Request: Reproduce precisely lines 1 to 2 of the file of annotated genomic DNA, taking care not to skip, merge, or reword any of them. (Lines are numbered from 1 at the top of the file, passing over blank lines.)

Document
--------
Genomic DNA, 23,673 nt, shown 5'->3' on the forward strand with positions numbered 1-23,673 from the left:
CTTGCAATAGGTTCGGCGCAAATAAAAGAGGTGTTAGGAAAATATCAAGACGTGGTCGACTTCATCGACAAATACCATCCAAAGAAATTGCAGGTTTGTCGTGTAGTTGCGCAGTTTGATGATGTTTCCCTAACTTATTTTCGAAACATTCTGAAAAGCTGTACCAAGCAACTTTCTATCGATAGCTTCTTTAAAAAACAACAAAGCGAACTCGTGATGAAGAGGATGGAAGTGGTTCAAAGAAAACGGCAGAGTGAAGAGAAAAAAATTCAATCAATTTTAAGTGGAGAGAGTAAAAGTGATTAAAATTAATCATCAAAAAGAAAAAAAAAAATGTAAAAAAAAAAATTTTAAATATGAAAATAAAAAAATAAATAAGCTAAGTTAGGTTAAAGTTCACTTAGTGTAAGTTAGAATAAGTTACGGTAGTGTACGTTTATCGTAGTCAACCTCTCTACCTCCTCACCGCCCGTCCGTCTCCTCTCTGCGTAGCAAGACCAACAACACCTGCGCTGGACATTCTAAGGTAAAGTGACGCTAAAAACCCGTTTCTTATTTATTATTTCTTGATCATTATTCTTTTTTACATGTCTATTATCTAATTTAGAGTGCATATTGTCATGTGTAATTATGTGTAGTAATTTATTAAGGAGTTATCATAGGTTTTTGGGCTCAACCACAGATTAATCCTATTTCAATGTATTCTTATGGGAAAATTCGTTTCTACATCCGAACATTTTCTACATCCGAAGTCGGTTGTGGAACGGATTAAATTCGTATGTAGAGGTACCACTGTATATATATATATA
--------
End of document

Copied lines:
Genomic DNA, 23,673 nt, shown 5'->3' on the forward strand with positions numbered 1-23,673 from the left:
CTTGCAATAGGTTCGGCGCAAATAAAAGAGGTGTTAGGAAAATATCAAGACGTGGTCGACTTCATCGACAAATACCATCCAAAGAAATTGCAGGTTTGTCGTGTAGTTGCGCAGTTTGATGATGTTTCCCTAACTTATTTTCGAAACATTCTGAAAAGCTGTACCAAGCAACTTTCTATCGATAGCTTCTTTAAAAAACAACAAAGCGAACTCGTGATGAAGAGGATGGAAGTGGTTCAAAGAAAACGGCAGAGTGAAGAGAAAAAAATTCAATCAATTTTAAGTGGAGAGAGTAAAAGTGATTAAAATTAATCATCAAAAAGAAAAAAAAAAATGTAAAAAAAAAAATTTTAAATATGAAAATAAAAAAATAAATAAGCTAAGTTAGGTTAAAGTTCACTTAGTGTAAGTTAGAATAAGTTACGGTAGTGTACGTTTATCGTAGTCAACCTCTCTACCTCCTCACCGCCCGTCCGTCTCCTCTCTGCGTAGCAAGACCAACAACACCTGCGCTGGACATTCTAAGGTAAAGTGACGCTAAAAACCCGTTTCTTATTTATTATTTCTTGATCATTATTCTTTTTTACATGTCTATTATCTAATTTAGAGTGCATATTGTCATGTGTAATTATGTGTAGTAATTTATTAAGGAGTTATCATAGGTTTTTGGGCTCAACCACAGATTAATCCTATTTCAATGTATTCTTATGGGAAAATTCGTTTCTACATCCGAACATTTTCTACATCCGAAGTCGGTTGTGGAACGGATTAAATTCGTATGTAGAGGTACCACTGTATATATATATATA